Author(s): Ned Barraud
Once, the mighty tohora, or southern right whale, was a common sight in winter off the coast of Aotearoa. But it proved to be an easy target for the 19th-century whalers, and was soon driven to the edge of extinction. In the 20th century, however, it became a protected species, and once commercial whaling was virtually stopped, the southern right whale made a comeback.
Ned Barraud recounts this moving story in this beautifully illustrated book, a heartening and optimistic tale for every New Zealand child.
Kieran & Lucy Bailey's Review:
Tohor?, or the southern right whale, was once abundant in New Zealand waters and this book shows the reality of how humans almost caused its extinction. Tohor? are a species with a rather sad history in Aotearoa, but Ned Barraud provides a glimmer of hope for the future of these beautiful creatures.
Along with details of the whale's biology, Barraud tells the tale of this species through a strong and particularly moving narrative from before the onset of whaling, through the protest movements of the 1970s and 80s, and ending with the visit of "Matariki" to Wellington Harbour last year. It teaches an important lesson regarding the impact of humans on our wildlife, but also about the positive change people can make when they band together for a good cause. Tohor?'s connection to Wellington Harbour was very thought provoking, since in the 1800s the species was all throughout the harbour, yet a sighting is so rare today. The Illustrations are stunning too, which doesn't hurt.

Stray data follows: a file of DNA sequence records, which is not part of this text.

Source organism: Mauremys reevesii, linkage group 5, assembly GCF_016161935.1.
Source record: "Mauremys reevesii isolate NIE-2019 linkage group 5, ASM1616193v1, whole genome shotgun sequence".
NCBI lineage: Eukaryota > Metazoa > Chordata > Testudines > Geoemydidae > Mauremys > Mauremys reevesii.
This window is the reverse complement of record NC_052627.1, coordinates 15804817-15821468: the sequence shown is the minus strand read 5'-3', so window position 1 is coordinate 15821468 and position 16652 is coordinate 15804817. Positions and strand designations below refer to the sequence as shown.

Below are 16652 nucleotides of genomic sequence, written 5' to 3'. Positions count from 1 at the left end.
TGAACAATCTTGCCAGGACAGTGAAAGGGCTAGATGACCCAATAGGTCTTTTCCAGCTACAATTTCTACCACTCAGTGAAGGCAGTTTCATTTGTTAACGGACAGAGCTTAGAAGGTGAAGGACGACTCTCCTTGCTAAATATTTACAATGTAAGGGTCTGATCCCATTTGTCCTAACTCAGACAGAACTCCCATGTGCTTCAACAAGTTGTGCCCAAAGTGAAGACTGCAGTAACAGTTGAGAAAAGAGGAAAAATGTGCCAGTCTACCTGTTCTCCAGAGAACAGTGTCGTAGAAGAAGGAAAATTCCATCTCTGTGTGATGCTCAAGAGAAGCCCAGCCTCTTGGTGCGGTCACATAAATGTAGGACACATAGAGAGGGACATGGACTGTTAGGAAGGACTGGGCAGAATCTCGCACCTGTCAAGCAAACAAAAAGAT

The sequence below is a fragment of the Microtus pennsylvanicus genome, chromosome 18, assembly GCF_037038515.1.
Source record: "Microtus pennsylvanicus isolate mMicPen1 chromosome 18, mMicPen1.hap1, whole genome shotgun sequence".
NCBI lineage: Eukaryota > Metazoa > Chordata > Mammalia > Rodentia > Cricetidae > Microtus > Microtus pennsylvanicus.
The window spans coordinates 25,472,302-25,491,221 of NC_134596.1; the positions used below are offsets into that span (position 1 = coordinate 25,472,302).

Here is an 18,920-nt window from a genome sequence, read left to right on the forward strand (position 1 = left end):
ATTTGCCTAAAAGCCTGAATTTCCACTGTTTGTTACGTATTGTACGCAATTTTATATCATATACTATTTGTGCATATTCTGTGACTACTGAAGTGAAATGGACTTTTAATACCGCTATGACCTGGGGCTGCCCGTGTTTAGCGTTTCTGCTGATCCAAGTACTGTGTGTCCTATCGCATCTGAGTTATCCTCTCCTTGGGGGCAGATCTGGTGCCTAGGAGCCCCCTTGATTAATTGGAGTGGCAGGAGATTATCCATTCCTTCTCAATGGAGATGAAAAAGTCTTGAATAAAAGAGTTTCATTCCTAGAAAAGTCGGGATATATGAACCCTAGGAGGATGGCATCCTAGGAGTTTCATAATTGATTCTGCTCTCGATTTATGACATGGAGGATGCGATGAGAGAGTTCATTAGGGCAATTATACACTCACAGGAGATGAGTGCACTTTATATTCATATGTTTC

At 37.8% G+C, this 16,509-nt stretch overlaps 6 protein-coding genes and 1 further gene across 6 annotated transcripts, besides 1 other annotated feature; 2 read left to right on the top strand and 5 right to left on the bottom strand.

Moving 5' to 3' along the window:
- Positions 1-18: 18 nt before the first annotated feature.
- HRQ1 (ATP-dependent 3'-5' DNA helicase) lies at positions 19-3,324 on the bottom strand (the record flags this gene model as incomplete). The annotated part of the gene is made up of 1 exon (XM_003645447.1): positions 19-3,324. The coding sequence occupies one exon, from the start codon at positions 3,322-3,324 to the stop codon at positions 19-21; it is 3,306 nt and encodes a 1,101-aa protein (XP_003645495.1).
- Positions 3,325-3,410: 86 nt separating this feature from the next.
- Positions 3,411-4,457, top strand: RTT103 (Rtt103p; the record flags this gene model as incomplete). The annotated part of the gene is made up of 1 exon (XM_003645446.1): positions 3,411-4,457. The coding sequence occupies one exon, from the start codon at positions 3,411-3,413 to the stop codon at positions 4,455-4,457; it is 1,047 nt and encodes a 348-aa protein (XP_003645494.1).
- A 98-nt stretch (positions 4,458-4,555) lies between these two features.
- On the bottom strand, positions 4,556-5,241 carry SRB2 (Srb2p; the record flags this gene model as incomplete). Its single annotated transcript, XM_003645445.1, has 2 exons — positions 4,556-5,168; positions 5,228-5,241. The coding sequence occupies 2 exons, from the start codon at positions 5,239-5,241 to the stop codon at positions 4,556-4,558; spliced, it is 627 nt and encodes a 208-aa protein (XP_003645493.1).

Tohor?: The Southern Right Whale is the latest fantastic release from Ned Barraud, author and illustrator of New Zealand's Backyard Beasts and many other New Zealand non-fiction books.